A trial judge shouldn’t have excluded certain evidence in a securities whistleblower trial, the U.S. Court of Appeals for the Ninth Circuit held.
But the purported whistleblower won’t get a new trial despite the error because the evidence he wanted to present wouldn’t have led to a verdict in his favor, the appeals court said.
The jury ultimately found against Gordon Stroh in his lawsuit alleging his former employer, Saturna Capital Corp., fired him from his chief legal officer position because he reported legal and compliance issues.
He wanted to present evidence that the company chairman directed employees to install a backup computer system on his yacht and withhold certain information from the FBI if questioned.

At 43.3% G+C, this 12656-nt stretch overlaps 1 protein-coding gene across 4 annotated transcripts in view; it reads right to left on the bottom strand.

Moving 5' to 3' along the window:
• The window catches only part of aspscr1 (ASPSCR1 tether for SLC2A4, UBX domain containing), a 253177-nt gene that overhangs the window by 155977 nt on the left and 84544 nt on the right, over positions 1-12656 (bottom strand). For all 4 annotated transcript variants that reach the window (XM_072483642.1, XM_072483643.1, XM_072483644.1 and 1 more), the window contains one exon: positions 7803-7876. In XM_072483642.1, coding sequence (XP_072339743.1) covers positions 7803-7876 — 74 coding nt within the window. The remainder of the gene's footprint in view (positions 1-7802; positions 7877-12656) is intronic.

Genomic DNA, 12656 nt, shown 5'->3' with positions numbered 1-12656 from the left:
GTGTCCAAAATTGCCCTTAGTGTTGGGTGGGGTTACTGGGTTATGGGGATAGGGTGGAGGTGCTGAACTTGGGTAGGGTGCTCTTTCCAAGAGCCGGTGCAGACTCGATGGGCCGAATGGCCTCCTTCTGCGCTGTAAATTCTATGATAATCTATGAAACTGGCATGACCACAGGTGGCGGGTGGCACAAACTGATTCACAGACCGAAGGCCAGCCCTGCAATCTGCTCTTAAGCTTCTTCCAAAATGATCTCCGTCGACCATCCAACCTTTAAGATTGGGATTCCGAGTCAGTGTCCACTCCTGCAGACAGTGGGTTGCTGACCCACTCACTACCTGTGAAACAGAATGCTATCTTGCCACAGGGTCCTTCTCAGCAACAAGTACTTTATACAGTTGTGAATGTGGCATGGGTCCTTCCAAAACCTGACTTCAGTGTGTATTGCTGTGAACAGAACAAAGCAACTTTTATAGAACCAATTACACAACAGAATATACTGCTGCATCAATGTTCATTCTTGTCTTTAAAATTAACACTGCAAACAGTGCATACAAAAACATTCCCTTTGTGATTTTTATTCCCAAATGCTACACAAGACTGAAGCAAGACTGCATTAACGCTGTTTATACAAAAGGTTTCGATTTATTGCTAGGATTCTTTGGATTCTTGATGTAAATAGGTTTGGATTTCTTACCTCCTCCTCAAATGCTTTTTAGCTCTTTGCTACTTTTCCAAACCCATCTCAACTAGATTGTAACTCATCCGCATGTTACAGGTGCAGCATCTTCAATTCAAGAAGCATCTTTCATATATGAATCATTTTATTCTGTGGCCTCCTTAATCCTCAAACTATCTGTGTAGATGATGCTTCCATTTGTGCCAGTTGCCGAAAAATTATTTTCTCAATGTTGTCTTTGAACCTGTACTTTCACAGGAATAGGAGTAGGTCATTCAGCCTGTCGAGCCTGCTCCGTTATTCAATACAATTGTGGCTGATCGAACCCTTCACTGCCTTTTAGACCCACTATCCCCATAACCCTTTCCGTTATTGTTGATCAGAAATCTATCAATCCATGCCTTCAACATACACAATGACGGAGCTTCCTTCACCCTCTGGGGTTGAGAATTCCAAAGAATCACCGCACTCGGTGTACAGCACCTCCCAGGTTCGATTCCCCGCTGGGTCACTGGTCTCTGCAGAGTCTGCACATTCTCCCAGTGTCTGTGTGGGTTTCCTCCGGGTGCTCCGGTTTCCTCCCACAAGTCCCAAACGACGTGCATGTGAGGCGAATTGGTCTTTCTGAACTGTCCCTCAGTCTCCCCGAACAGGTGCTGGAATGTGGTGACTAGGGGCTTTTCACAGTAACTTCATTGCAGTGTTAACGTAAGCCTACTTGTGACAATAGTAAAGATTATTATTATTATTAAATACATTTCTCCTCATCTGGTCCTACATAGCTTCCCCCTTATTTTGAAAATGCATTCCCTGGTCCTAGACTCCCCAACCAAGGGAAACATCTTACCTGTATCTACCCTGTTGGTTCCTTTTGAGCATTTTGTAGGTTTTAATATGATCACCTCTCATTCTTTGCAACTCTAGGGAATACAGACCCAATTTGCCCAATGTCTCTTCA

The trial judge refused to allow the evidence because the employees didn’t follow through with installing the system, and the FBI didn’t question them.
Even if the jury had heard the evidence, it’s “highly unlikely” that it would have resulted in a different verdict, the appeals court said, noting the “overwhelming evidence” that Stroh was fired for reasons unrelated to his purported whistleblowing. The trial judge’s error isn’t grounds for a new trial because the abuse of discretion was harmless, the appeals court said.
Judges Susan P. Graber, M. Margaret Mckeown, and Morgan B. Christen served on the panel that issued the unsigned, unpublished opinion.
The case is Stroh v. Saturna Capital Corp., 2018 BL 476746, 9th Cir., No. 17-35607, unpublished 12/24/18.
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